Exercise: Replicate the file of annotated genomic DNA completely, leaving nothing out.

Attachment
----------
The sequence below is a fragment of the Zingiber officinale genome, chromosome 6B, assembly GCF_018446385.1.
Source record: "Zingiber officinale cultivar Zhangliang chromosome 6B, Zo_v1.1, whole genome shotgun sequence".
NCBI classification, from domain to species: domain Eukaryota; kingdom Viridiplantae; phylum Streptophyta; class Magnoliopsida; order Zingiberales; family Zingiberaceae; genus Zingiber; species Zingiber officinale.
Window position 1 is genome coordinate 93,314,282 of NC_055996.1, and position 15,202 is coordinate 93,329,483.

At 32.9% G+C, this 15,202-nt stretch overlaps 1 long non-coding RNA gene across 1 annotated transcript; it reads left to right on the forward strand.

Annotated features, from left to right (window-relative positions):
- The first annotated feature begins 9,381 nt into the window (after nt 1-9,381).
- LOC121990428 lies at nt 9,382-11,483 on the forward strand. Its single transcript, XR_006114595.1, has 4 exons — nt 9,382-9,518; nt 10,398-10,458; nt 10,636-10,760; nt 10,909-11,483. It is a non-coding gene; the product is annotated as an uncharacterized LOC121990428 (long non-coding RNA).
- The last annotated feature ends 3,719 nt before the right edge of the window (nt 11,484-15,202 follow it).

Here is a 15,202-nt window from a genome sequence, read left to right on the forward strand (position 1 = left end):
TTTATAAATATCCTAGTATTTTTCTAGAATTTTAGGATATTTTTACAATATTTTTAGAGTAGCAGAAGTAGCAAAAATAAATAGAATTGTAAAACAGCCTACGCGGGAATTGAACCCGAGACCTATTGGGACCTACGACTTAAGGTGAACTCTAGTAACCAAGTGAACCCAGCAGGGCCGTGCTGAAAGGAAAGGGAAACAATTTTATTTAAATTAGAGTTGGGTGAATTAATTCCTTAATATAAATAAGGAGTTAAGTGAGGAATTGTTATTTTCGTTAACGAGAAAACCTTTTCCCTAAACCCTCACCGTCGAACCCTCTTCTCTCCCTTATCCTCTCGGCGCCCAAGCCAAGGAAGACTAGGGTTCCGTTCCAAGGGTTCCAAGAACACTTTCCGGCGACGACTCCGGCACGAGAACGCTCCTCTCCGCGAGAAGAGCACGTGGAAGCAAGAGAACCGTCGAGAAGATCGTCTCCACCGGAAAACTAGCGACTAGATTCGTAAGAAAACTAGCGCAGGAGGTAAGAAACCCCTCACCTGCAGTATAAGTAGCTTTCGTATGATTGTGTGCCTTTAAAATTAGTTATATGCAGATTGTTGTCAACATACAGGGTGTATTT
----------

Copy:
The sequence below is a fragment of the Zingiber officinale genome, chromosome 6B, assembly GCF_018446385.1.
Source record: "Zingiber officinale cultivar Zhangliang chromosome 6B, Zo_v1.1, whole genome shotgun sequence".
NCBI classification, from domain to species: domain Eukaryota; kingdom Viridiplantae; phylum Streptophyta; class Magnoliopsida; order Zingiberales; family Zingiberaceae; genus Zingiber; species Zingiber officinale.
Window position 1 is genome coordinate 93,314,282 of NC_055996.1, and position 15,202 is coordinate 93,329,483.

At 32.9% G+C, this 15,202-nt stretch overlaps 1 long non-coding RNA gene across 1 annotated transcript; it reads left to right on the forward strand.

Annotated features, from left to right (window-relative positions):
- The first annotated feature begins 9,381 nt into the window (after nt 1-9,381).
- LOC121990428 lies at nt 9,382-11,483 on the forward strand. Its single transcript, XR_006114595.1, has 4 exons — nt 9,382-9,518; nt 10,398-10,458; nt 10,636-10,760; nt 10,909-11,483. It is a non-coding gene; the product is annotated as an uncharacterized LOC121990428 (long non-coding RNA).
- The last annotated feature ends 3,719 nt before the right edge of the window (nt 11,484-15,202 follow it).

Here is a 15,202-nt window from a genome sequence, read left to right on the forward strand (position 1 = left end):
TTTATAAATATCCTAGTATTTTTCTAGAATTTTAGGATATTTTTACAATATTTTTAGAGTAGCAGAAGTAGCAAAAATAAATAGAATTGTAAAACAGCCTACGCGGGAATTGAACCCGAGACCTATTGGGACCTACGACTTAAGGTGAACTCTAGTAACCAAGTGAACCCAGCAGGGCCGTGCTGAAAGGAAAGGGAAACAATTTTATTTAAATTAGAGTTGGGTGAATTAATTCCTTAATATAAATAAGGAGTTAAGTGAGGAATTGTTATTTTCGTTAACGAGAAAACCTTTTCCCTAAACCCTCACCGTCGAACCCTCTTCTCTCCCTTATCCTCTCGGCGCCCAAGCCAAGGAAGACTAGGGTTCCGTTCCAAGGGTTCCAAGAACACTTTCCGGCGACGACTCCGGCACGAGAACGCTCCTCTCCGCGAGAAGAGCACGTGGAAGCAAGAGAACCGTCGAGAAGATCGTCTCCACCGGAAAACTAGCGACTAGATTCGTAAGAAAACTAGCGCAGGAGGTAAGAAACCCCTCACCTGCAGTATAAGTAGCTTTCGTATGATTGTGTGCCTTTAAAATTAGTTATATGCAGATTGTTGTCAACATACAGGGTGTATTT